Originally published on Tue January 20, 2015 5:50 pm

On the education front, President Obama's State of the Union address is likely to focus on three big proposals:

First, the president wants to talk about the idea he floated last week of making community college tuition-free. This is new.

The plan would benefit about 9 million full- and part-time students and would cost the federal government about $60 billion over 10 years. According to the administration's numbers, that would account for three-fourths of the total cost. States and community colleges would come up with the rest.

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Education
3:25 am
Fri January 9, 2015

Obama In Tennessee To Promote Free Community College

President Obama speaks at a Ford assembly plant on Wednesday in Wayne, Mich., about the resurgent automotive and manufacturing sector.
Carolyn Kaster AP

Originally published on Fri January 9, 2015 7:15 pm

President Obama is in Tennessee previewing some of the big issues he'll talk about in his State of the Union address later this month. Friday, he'll speak in Knoxville, focusing on education and an idea that is gathering steam in some states: making community college tuition-free.

In the emerging debate over this idea, there are skeptics and there are true believers.

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NPR Ed
3:42 am
Wed December 17, 2014

An Alternative To Suspension And Expulsion: 'Circle Up!'

A restorative justice circle at Edna Brewer Middle School in Oakland, Calif.
Sam Pasarow/Edna Brewer Middle School

Originally published on Fri December 19, 2014 9:27 am

One by one, in a room just off the gym floor at Edna Brewer Middle School in Oakland, Calif., seventh-graders go on the interview hot seat.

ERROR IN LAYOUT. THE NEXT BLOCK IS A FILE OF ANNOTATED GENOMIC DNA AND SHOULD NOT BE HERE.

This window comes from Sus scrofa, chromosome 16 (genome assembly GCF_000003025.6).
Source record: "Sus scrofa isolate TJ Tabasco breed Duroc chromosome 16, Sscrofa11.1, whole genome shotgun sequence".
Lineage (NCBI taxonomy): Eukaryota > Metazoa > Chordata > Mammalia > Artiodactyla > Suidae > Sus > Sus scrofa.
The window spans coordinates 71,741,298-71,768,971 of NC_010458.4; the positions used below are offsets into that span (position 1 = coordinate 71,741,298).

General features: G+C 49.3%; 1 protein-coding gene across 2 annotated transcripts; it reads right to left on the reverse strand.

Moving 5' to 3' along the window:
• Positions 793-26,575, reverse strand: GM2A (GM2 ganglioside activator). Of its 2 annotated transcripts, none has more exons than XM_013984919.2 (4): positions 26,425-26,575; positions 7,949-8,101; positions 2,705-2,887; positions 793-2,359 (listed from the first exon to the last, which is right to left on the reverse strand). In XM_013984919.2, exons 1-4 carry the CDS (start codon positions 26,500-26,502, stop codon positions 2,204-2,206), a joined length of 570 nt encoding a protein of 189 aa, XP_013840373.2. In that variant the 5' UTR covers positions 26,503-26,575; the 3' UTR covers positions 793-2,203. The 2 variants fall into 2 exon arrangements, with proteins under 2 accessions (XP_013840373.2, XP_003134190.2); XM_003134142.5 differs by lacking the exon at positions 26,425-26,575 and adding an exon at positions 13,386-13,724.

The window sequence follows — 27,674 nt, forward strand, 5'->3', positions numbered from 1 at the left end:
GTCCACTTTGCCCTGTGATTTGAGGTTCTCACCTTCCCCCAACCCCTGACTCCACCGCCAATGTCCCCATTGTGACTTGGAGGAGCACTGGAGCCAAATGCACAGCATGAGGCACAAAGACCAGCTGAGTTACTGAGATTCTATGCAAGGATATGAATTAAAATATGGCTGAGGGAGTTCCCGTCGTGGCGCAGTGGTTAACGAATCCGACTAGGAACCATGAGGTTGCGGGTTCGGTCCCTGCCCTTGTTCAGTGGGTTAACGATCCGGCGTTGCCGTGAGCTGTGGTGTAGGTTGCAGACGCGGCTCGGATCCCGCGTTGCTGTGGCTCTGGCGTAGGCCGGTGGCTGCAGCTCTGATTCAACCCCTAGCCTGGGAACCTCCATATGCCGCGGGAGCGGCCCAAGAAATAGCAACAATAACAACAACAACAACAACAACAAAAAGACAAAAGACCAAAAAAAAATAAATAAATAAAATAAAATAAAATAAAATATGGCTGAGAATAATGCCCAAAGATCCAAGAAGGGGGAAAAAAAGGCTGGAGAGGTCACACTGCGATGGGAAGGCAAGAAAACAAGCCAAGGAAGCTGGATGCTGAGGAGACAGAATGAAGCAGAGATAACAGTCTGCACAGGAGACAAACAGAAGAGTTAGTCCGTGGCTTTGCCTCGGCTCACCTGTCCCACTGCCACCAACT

Some 80 students have applied to be "peer leaders" in the school's new, alternative discipline program called "restorative justice."

Kyle McClerkins, the program's director, grills them on aspects of adolescent life: "What is the biggest challenge for middle school girls? What has changed about you from sixth grade to now?"

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Local News
8:57 am
Thu December 4, 2014

Headlines: High School Football, 2015 Legislature & Norman Rape

Headlines for Thursday, December 4, 2014:

  • A controversial high school playoff game won’t get replayed despite protestations from the NAACP and Oklahoma City lawmakers. (NewsOK)

  • Lawmakers are getting ready for the upcoming legislative session which starts February 2. (Journal Record)

  • A former Norman High School student accused of rape gets arraigned. (News9)

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Education
3:44 pm
Mon November 24, 2014

Oklahoma's No Child Left Behind Waiver Reinstated

Credit Flickr / biologycorner

The U.S. Department of Education announced today it is reinstating Oklahoma’s No Child Left Behind (NCLB) Flexibility Waiver for the 2014-15 school year.

The NCLB waiver was pulled in August following the repeal of Common Core academic standards by state legislators. At the time, Assistant Education Secretary Deborah Delisle told Oklahoma officials they could "no longer demonstrate that the state's standards are college- and career-ready standards."